This patient has presented with late HIV disease, a positive travel history, non-specific symptoms, and significant intrathoracic radiographic abnormalities. Faced with such a case, the questions to ask are, firstly, is the presentation due to an HIV associated problem or is it unrelated and, secondly, could there be more than one disease process co-existing? The travel history is important as the patient is at risk of leishmaniasis and the negative bone marrow findings do not rule out this possibility.1 The chest radiographic abnormalities have a wide differential diagnosis; knowing the patient is HIV infected means that tuberculosis,2 lymphoma3 and Kaposi's sarcoma,4 and multicentric Castleman's disease5 need to be considered. Non-HIV related possibilities include a “sarcoid” reaction to a testicular tumour, small cell lung cancer, and again mediastinal multicentric Castleman's disease.6 The thoracic CT scan provides additional information and is very atypical for tuberculosis; the absence of intrapulmonary nodules is against Kaposi's sarcoma4 and the ground glass shadowing may represent P carinii or another fungal infection.7 As the CD4 count is >150 cells ×106/l this appearance is unlikely to be due to CMV.8 The bronchoscopic findings are important. The non-specific granulation tissue could be caused by general medical diseases such as Wegener's granulomatosis or sarcoidosis, or to HIV related processes such as tuberculosis or lymphoma. The mediastinal biopsy findings are unusual. I wonder if this is infective follicular hyperplasia. I also wonder whether it may be virally driven—for example, by EBV, or by HHV8 (human herpes virus 8). I would be keen to see the results of immunostaining or in situ hybridisation for these viruses. I'd also still be wondering about HHV8 and the plasma cell variant of Castleman's disease (angiofollicular hyperplasia). If this is a malignant T cell lymphoma then this process is clearly not HIV associated; however, there is a suggestion that T cell lymphoma may be occurring more frequently in HIV infected patients.9 It may be difficult to distinguish between infective follicular hyperplasia and T cell lymphoma on histological appearances alone. I think then I would like some more details about the mediastinal biopsy—if this is not possible, then I would consider re-biopsying the patient to obtain further tissue.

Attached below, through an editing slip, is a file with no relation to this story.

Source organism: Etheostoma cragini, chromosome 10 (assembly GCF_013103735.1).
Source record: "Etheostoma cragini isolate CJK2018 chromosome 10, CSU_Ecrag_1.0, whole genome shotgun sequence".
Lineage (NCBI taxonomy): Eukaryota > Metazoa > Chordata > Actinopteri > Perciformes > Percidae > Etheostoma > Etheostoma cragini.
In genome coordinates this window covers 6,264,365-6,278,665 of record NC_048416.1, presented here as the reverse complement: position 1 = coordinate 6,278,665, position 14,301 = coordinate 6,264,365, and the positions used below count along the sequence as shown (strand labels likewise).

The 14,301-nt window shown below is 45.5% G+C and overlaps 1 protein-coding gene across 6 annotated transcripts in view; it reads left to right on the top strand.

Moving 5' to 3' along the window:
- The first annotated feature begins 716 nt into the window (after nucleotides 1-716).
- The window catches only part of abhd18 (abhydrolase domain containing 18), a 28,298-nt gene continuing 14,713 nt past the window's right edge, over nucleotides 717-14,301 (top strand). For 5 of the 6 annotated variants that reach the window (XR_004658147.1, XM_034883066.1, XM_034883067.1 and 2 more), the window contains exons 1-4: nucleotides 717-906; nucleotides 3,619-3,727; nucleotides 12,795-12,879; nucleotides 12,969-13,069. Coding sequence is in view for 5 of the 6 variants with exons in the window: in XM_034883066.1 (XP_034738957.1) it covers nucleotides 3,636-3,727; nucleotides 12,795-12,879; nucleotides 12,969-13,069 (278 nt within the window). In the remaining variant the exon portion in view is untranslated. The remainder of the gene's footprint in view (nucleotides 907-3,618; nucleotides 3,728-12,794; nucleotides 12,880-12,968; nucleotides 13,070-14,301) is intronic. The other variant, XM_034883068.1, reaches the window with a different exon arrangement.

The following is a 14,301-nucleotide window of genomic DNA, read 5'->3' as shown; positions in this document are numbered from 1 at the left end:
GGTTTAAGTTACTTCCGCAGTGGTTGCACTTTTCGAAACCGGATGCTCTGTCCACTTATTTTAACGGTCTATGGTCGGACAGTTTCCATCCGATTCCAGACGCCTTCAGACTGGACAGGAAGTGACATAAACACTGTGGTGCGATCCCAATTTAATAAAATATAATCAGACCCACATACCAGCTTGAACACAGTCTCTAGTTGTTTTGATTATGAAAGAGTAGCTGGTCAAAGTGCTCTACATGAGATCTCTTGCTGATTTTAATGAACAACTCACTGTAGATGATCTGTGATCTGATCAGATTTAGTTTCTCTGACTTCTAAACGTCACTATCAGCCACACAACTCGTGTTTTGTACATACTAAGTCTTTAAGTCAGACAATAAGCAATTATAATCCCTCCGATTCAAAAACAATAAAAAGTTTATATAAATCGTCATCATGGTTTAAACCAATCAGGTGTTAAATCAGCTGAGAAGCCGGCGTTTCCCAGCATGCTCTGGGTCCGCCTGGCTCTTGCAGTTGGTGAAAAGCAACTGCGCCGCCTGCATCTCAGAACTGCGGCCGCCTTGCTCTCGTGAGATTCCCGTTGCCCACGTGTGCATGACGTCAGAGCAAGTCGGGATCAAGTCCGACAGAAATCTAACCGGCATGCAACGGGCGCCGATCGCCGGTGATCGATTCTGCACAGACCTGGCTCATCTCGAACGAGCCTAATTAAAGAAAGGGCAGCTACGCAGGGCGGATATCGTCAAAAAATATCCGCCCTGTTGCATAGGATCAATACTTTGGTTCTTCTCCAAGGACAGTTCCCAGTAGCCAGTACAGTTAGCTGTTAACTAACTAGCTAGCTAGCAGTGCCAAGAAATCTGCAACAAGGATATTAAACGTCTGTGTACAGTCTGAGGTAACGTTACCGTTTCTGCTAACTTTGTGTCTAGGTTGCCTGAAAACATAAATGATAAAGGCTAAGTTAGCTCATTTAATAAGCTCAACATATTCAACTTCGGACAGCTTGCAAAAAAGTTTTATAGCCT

Immunohistological staining and in situ hybridisation for EBV and HHV8 were not carried out on the mediastinal biopsy. On day 21 of admission the patient began antiretroviral therapy with zidovudine, lamivudine, and efavirenz. He was discharged the next day. When reviewed in the outpatient department a week later, the antiretrovirals were stopped as they had induced severe nausea. He appeared generally unwell, was pyrexial, and had new splinter haemorrhages under his fingernails. An echocardiogram showed equivocal aortic valve thickening, no vegetations, and was otherwise normal and blood cultures were negative.
Over the next few days he developed severe left sided chest pain, a spiking temperature, and dyspnoea on walking 100 metres. He was readmitted to hospital 9 days after discharge. Investigations revealed Hb = 8.6 g/dl and WBC = 12.2 × 109/l (neutrophils 9.6 × 109/l). He was transfused with blood, antiretrovirals were restarted—stavudine replacing the zidovudine, and he was discharged. A follow up chest radiograph in late November 2000, a month after the original presentation, showed the extensive bilateral perihilar lymphadenopathy was unchanged; new findings were right middle lobe consolidation with loss of volume and a right pleural effusion.
The patient was reviewed in the outpatient department in early December 2000. At this time he had severe chest pain, requiring opiate analgesia. Investigations showed CD4 = 220 cells ×106/l and HIV viral load <50 copies/ml. Just before Christmas the patient was admitted to hospital and a Hickman line was inserted in preparation for commencing chemotherapy as treatment for peripheral T cell lymphoma. A repeat abdominal CT scan was performed and further information became available following review of the mediastinal biopsy.
The abdominal CT showed hepatomegaly. Within the liver and spleen there were multiple, up to 1 cm, nodular foci of reduced enhancement. There was left para-aortic lymphadenopathy.
(Professor E L Jones)
The original lymph node biopsy specimen was reviewed. There was partial nodular effacement with paracortical expansion of small lymphocytes with small numbers by larger lymphoid “blasts.” Immunohistological staining showed a predominant population of CD3+ T cells (fig 3) with a marked predominance of CD8+ cytotoxic T cells. A smaller population of CD20+ B cells were identified with a few larger cells noted. Light chain staining showed a polyclonal population of cells with lambda chain predominating. A few larger cells expressed EBV latent membrane protein-1 (LMP-1) and a few cells showed nuclear EBERs (Epstein-Barr virus encoded small RNAs) by in situ hybridisation. These appearances are of a reactive B cell hyperplasia, probably EBV driven with a marked cytotoxic T cell response. There was no evidence of lymphoma.
In view of the further report on the mediastinal biopsy it was decided to defer chemotherapy. What are your thoughts now and what would you have done next?